We members of the Civil Society Organizations, being a sub-section of the global Civil Society and part of the Nigerian delegation to the Fourth High Level Forum (HLF-4) on Aid Effectiveness, Busan, South Korea, identify with all poor, vulnerable, marginalized, and excluded people in Nigeria and the world at large for whom we are engaging in the HLF process. About ten Nigerian delegates drawn from Government, Media and Civil Society are attending the HLF-4 with five representing various Civil Society Organizations participated in the HLF-4.


We commit to the global Civil Society Statement to the HLF4 and reaffirm our support to the processes that would ensure efforts at improving aid delivery actually catalyzing growth and development that would ultimately end aid dependence.


Opening of 4th High Level ForumWe value our inclusion as equals at the HLF-4 negotiating table alongside governments and donors; expect to replicate this practice at our country level; and welcome the opportunity to join world leaders, governments, donors, parliamentarians, private sector,  international institutions and the media  to forge a new consensus on effective aid and development effectiveness.


From Paris, through Accra to Busan


We note with deep concern that donors and partner governments have dwelt more on politics rather than aid and development effectiveness and as such failed to deliver on the majority of their pledges made in the Paris Declaration and the Accra Agenda for Action. This has left unfinished business that must now be completed through bold decisions that outline time-bound and clear targets.


In Nigeria, we note the increasing role of the stakeholders, especially the private sector and the government, in managing Official Development Assistance (ODA) flows since Accra, and the poor information regarding the assistance. For instance, of over $1.6 billion ODA flow to Nigeria, the National Planning Commission, charged with the responsibility of coordinating ODA on the part of Nigerian Government was able to track only roughly $400 million. This scenario is a complete negation of the principles of harmonization and mutual accountability of ODAs as enshrined in the PD and Accra Agenda for Action (AAA). This situation clearly makes ODA ineffective in Nigeria.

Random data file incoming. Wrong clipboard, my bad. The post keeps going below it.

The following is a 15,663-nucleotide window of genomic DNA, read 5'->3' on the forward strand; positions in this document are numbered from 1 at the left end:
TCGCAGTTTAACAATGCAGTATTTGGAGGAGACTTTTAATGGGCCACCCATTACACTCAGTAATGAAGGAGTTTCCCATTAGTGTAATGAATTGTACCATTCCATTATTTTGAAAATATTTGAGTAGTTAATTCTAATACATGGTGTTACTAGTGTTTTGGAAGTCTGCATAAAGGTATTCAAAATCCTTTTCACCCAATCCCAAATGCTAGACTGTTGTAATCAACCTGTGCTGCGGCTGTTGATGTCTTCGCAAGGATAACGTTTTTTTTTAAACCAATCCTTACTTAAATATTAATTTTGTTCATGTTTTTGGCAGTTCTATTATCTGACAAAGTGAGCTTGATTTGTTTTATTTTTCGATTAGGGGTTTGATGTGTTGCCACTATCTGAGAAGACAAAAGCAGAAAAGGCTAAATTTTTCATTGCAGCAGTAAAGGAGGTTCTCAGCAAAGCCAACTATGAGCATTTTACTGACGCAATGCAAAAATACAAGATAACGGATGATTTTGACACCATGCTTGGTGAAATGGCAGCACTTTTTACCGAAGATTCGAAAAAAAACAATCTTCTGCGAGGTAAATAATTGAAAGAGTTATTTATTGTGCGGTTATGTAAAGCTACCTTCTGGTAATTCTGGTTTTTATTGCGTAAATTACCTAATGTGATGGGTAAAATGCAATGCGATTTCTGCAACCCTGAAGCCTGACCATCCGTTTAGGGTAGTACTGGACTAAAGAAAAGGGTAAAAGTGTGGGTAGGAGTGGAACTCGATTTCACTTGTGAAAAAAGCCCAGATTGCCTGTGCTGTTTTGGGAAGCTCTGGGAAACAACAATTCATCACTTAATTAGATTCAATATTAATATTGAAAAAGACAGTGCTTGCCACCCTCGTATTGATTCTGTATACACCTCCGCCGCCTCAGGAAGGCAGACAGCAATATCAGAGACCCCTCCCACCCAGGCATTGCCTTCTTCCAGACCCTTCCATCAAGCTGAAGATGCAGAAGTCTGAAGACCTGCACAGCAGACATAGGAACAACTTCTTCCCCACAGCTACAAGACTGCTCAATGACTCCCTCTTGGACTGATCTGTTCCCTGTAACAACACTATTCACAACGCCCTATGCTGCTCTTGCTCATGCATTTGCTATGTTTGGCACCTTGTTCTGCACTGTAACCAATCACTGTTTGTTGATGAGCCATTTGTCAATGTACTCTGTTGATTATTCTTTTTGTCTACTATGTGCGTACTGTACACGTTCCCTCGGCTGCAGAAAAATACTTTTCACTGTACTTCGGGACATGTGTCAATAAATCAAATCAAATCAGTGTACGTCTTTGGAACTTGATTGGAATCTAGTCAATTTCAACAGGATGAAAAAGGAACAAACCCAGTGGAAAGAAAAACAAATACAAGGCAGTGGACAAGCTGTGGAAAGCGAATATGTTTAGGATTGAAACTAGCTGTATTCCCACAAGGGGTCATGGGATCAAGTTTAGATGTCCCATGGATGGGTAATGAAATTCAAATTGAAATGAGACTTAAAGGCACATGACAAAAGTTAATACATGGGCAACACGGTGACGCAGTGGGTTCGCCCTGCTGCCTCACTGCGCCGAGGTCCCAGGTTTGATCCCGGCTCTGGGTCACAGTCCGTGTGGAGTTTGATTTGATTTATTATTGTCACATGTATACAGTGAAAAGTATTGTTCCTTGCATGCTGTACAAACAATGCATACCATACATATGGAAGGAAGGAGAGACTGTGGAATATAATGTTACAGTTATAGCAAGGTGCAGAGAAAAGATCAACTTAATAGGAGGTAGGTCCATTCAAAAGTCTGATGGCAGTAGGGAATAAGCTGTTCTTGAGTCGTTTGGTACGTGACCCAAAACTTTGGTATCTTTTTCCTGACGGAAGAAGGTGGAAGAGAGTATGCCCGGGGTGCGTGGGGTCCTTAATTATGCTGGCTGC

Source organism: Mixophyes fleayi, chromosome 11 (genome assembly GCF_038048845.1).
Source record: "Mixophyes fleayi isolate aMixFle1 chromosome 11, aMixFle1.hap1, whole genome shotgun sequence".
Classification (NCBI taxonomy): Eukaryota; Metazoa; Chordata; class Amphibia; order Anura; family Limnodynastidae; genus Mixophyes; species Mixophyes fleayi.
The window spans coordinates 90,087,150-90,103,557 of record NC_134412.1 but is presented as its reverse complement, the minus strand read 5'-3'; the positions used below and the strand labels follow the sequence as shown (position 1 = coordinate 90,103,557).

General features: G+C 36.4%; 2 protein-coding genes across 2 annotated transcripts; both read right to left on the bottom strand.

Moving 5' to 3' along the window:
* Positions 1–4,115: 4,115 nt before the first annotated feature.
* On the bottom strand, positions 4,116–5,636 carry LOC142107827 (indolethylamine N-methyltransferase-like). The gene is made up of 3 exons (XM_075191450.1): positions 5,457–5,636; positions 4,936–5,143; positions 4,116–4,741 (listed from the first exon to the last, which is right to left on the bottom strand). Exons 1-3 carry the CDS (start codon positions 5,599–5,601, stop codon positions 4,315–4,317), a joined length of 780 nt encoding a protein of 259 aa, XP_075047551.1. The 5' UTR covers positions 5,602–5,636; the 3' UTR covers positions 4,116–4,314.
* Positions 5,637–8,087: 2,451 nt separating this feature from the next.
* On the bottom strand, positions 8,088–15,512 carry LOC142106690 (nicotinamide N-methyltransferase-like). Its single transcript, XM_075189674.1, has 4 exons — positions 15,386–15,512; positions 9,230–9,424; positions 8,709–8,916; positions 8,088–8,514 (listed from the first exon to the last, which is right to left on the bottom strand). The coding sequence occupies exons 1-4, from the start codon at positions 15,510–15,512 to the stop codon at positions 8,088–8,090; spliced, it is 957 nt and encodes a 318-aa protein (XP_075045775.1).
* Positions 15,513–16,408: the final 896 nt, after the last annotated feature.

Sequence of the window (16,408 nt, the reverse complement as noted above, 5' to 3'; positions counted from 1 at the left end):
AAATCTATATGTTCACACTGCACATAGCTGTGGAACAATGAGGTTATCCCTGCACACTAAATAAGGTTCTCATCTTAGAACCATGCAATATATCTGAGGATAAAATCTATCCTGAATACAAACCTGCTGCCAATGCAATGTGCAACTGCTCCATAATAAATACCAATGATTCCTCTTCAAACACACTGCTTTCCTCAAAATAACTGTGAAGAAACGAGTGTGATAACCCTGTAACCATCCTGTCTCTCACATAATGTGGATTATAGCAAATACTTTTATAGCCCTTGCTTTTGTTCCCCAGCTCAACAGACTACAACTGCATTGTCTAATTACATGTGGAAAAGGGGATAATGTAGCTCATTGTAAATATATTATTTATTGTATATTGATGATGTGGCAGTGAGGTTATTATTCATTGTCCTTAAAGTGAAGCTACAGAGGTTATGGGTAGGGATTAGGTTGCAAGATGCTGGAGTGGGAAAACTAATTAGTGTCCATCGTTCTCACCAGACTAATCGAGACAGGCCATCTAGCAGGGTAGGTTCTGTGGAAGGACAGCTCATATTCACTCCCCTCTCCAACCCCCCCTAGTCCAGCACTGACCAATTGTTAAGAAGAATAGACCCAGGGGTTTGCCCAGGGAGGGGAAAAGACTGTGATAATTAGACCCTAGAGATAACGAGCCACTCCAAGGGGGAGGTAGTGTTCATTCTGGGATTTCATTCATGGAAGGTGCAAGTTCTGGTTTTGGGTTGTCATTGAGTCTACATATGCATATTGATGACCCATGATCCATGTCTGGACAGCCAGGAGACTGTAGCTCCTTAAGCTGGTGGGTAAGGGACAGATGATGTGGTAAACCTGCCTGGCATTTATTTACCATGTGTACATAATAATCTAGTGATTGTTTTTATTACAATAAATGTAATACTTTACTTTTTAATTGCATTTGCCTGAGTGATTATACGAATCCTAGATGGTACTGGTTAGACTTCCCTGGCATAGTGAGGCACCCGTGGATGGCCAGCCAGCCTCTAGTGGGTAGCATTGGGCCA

Strengthening Partnership for Effective Development


In the light of the above, we call for a development cooperation architecture that more effectively promotes equity, justice and a rights-based approach to development, which considers the present reality of Nigeria as a developing country as provider and recipient of cooperation; guarantees full and genuine multi-stakeholder participation; and deepens the accountability of all actors for meeting their development commitments. We call on donors to be more transparent with Nigerian government and Civil Society for aid effectiveness.


South-South Cooperation and Triangular Cooperation


We recognise that South-South Cooperation and Triangular Cooperation has been a hallmark of Nigerian foreign policy even as we recognise both cooperation mechanisms as a vehicle for enhanced knowledge sharing and creation. We urge our government to deepen engagement in the various processes to promote our South-South development agenda even as we work to strengthen our North-South partnerships and collaborations. By this, Nigeria would be fulfilling her own role of building a new global partnership for effective development cooperation.


Government CSOs Partnership


We note the partnership between the Nigerian Government and Civil Society Organisations on Aid and Development issues, and therefore welcome the establishment of a Civil Society Fund on Results, Aid Effectiveness and Accountability. We also appreciate the Alignment, Effectiveness, Result Accountability Initiative (AERA), an initiative of the Nigerian Parliament, the National Planning Commission and Civil Society Organisations, which we believe will strengthen Parliamentary role in budgeting, aid effectiveness, results and accountability for resources, support the National Planning Commission and the Ministry of Finance in its aid policy, as well as strengthen institutional mechanism for aid coordination, results and performance. We urge the Nigeria government to deepen its partnership with civil society by expanding the current space for engagement.




1.  Mr. Leo Atakpu

     Deputy Director: Africa Network for Environment and Economic Justice ANEEJ


2.  Dr. D. Tola Winjobi

     National Coordinator: Open Forum for Development Effectiveness


3.  Mohammed B. Attah

     Africa Regional Coordinator: World Association of Non-Governmental Organisations


4.  Mrs. Bose Iro-Nsi

     Executive Director: Women's Rights and Health Project.


5.  Dr. Lola Dare

     Chief Executive: Centre for Health Sciences Training, Research and Development



Busan, South Korea,

December 1, 2011.